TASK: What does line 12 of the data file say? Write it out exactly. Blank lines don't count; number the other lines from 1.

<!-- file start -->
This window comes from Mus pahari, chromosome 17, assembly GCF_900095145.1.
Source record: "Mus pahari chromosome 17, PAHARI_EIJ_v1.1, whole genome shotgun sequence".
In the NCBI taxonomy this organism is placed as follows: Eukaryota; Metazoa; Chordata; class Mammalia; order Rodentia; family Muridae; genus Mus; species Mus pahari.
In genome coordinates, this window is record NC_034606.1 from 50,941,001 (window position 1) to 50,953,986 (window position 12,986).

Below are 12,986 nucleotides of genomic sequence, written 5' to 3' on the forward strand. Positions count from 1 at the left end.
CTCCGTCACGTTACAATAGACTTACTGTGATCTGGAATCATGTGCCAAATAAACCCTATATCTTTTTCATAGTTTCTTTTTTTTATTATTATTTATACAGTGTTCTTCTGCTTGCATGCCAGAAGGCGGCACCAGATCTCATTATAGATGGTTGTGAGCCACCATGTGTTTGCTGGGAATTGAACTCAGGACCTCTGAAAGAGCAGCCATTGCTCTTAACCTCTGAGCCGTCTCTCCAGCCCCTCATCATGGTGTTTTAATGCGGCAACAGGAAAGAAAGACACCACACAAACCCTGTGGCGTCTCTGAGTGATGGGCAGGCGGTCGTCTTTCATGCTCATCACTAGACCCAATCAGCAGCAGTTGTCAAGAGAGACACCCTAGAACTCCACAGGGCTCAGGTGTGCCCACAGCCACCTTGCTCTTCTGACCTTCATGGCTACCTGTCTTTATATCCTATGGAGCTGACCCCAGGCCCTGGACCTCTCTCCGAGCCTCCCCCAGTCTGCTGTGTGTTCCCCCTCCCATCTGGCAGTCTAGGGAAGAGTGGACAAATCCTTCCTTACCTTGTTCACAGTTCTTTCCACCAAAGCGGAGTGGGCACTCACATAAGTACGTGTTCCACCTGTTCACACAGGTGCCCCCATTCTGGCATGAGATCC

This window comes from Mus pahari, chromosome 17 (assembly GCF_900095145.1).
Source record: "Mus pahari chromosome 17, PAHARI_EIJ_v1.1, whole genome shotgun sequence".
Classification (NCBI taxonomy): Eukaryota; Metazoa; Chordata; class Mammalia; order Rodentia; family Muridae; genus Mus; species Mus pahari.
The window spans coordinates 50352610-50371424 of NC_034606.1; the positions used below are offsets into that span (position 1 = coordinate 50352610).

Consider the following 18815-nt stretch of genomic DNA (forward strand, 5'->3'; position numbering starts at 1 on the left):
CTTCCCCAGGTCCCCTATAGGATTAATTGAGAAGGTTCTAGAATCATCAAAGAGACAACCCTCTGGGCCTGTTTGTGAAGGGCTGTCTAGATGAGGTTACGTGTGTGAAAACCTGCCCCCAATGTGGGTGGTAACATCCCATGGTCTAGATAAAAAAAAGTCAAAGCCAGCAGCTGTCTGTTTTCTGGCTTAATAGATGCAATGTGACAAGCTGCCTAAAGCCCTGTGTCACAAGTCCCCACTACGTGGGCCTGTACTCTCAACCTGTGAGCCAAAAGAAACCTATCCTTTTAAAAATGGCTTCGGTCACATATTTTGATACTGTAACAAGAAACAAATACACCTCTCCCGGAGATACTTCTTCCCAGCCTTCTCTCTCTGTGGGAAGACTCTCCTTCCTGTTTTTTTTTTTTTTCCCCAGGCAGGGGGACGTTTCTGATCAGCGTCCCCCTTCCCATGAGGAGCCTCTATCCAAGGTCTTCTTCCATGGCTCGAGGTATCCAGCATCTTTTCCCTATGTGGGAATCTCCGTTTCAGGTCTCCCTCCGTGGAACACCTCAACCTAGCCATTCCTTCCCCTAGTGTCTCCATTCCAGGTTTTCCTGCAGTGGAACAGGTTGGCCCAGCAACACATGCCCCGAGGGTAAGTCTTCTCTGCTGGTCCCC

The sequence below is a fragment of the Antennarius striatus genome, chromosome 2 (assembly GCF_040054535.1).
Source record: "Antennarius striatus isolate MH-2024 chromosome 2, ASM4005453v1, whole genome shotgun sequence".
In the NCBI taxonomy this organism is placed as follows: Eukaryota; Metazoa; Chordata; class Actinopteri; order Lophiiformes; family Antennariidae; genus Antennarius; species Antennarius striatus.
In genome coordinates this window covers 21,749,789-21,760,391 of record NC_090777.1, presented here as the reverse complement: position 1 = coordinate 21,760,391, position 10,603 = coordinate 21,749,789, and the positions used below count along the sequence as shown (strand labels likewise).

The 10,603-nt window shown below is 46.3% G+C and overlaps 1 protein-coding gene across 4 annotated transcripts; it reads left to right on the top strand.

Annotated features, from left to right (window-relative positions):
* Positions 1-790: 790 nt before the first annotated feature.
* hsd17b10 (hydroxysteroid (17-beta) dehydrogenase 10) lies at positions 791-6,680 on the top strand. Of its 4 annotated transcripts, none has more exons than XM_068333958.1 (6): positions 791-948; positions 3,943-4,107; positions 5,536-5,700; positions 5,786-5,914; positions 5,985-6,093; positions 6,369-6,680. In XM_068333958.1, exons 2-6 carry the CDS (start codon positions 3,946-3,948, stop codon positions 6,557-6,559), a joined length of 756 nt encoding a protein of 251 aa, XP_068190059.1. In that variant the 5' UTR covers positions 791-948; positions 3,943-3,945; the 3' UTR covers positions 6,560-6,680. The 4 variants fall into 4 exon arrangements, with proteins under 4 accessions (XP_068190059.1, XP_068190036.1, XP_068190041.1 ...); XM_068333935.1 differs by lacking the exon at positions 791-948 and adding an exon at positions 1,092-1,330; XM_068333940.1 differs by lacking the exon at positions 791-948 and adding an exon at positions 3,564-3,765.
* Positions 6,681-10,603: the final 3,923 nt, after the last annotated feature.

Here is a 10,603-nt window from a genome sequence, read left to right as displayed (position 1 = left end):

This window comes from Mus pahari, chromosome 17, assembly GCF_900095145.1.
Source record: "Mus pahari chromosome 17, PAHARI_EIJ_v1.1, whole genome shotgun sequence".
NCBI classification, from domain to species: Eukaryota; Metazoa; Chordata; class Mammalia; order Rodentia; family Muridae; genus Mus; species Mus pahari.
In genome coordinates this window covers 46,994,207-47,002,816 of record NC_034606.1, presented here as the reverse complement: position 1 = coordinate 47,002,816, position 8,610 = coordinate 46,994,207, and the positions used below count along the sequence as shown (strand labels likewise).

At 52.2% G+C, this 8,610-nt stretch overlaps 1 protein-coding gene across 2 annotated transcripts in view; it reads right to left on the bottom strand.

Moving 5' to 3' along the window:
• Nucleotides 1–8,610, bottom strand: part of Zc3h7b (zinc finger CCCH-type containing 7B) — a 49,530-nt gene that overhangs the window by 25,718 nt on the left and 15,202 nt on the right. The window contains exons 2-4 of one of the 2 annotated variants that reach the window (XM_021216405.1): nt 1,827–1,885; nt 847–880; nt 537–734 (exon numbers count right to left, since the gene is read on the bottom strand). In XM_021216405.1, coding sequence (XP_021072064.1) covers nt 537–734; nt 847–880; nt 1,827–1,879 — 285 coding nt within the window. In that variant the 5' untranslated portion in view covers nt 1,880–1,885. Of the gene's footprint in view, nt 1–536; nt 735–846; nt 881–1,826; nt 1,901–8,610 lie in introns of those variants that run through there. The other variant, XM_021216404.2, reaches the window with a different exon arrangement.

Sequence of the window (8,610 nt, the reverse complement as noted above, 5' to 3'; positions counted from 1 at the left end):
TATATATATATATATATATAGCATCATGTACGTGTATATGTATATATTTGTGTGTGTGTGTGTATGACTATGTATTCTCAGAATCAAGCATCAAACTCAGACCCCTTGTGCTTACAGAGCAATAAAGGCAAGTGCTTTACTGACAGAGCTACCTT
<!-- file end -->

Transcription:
CTTCCCCAGGTCCCCTATAGGATTAATTGAGAAGGTTCTAGAATCATCAAAGAGACAACCCTCTGGGCCTGTTTGTGAAGGGCTGTCTAGATGAGGTTACGTGTGTGAAAACCTGCCCCCAATGTGGGTGGTAACATCCCATGGTCTAGATAAAAAAAAGTCAAAGCCAGCAGCTGTCTGTTTTCTGGCTTAATAGATGCAATGTGACAAGCTGCCTAAAGCCCTGTGTCACAAGTCCCCACTACGTGGGCCTGTACTCTCAACCTGTGAGCCAAAAGAAACCTATCCTTTTAAAAATGGCTTCGGTCACATATTTTGATACTGTAACAAGAAACAAATACACCTCTCCCGGAGATACTTCTTCCCAGCCTTCTCTCTCTGTGGGAAGACTCTCCTTCCTGTTTTTTTTTTTTTTCCCCAGGCAGGGGGACGTTTCTGATCAGCGTCCCCCTTCCCATGAGGAGCCTCTATCCAAGGTCTTCTTCCATGGCTCGAGGTATCCAGCATCTTTTCCCTATGTGGGAATCTCCGTTTCAGGTCTCCCTCCGTGGAACACCTCAACCTAGCCATTCCTTCCCCTAGTGTCTCCATTCCAGGTTTTCCTGCAGTGGAACAGGTTGGCCCAGCAACACATGCCCCGAGGGTAAGTCTTCTCTGCTGGTCCCC